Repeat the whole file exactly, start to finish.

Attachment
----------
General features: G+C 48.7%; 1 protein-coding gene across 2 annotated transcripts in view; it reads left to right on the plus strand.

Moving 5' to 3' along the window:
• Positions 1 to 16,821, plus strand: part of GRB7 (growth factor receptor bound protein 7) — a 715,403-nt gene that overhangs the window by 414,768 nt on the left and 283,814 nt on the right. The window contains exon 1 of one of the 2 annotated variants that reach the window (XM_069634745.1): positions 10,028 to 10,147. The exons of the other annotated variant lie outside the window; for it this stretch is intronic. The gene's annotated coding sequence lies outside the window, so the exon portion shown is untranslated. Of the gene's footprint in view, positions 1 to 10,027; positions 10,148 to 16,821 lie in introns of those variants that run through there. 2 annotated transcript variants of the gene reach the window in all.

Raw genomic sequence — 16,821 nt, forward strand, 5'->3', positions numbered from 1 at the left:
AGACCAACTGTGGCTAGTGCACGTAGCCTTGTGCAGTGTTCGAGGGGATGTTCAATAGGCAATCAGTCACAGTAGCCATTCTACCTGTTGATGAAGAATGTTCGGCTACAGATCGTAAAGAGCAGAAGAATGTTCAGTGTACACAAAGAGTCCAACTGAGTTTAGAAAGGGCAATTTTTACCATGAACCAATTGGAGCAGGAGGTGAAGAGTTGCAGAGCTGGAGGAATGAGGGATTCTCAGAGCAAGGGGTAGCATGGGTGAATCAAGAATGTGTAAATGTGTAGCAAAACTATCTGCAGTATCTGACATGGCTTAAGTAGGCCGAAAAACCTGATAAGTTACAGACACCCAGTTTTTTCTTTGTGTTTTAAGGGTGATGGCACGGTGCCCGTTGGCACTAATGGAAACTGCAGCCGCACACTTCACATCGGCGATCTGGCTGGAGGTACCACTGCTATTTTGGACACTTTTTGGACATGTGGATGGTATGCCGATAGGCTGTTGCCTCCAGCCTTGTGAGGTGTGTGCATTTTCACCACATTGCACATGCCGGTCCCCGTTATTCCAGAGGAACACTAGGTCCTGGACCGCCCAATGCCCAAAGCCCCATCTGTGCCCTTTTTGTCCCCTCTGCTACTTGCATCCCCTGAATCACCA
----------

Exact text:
General features: G+C 48.7%; 1 protein-coding gene across 2 annotated transcripts in view; it reads left to right on the plus strand.

Moving 5' to 3' along the window:
• Positions 1 to 16,821, plus strand: part of GRB7 (growth factor receptor bound protein 7) — a 715,403-nt gene that overhangs the window by 414,768 nt on the left and 283,814 nt on the right. The window contains exon 1 of one of the 2 annotated variants that reach the window (XM_069634745.1): positions 10,028 to 10,147. The exons of the other annotated variant lie outside the window; for it this stretch is intronic. The gene's annotated coding sequence lies outside the window, so the exon portion shown is untranslated. Of the gene's footprint in view, positions 1 to 10,027; positions 10,148 to 16,821 lie in introns of those variants that run through there. 2 annotated transcript variants of the gene reach the window in all.

Raw genomic sequence — 16,821 nt, forward strand, 5'->3', positions numbered from 1 at the left:
AGACCAACTGTGGCTAGTGCACGTAGCCTTGTGCAGTGTTCGAGGGGATGTTCAATAGGCAATCAGTCACAGTAGCCATTCTACCTGTTGATGAAGAATGTTCGGCTACAGATCGTAAAGAGCAGAAGAATGTTCAGTGTACACAAAGAGTCCAACTGAGTTTAGAAAGGGCAATTTTTACCATGAACCAATTGGAGCAGGAGGTGAAGAGTTGCAGAGCTGGAGGAATGAGGGATTCTCAGAGCAAGGGGTAGCATGGGTGAATCAAGAATGTGTAAATGTGTAGCAAAACTATCTGCAGTATCTGACATGGCTTAAGTAGGCCGAAAAACCTGATAAGTTACAGACACCCAGTTTTTTCTTTGTGTTTTAAGGGTGATGGCACGGTGCCCGTTGGCACTAATGGAAACTGCAGCCGCACACTTCACATCGGCGATCTGGCTGGAGGTACCACTGCTATTTTGGACACTTTTTGGACATGTGGATGGTATGCCGATAGGCTGTTGCCTCCAGCCTTGTGAGGTGTGTGCATTTTCACCACATTGCACATGCCGGTCCCCGTTATTCCAGAGGAACACTAGGTCCTGGACCGCCCAATGCCCAAAGCCCCATCTGTGCCCTTTTTGTCCCCTCTGCTACTTGCATCCCCTGAATCACCA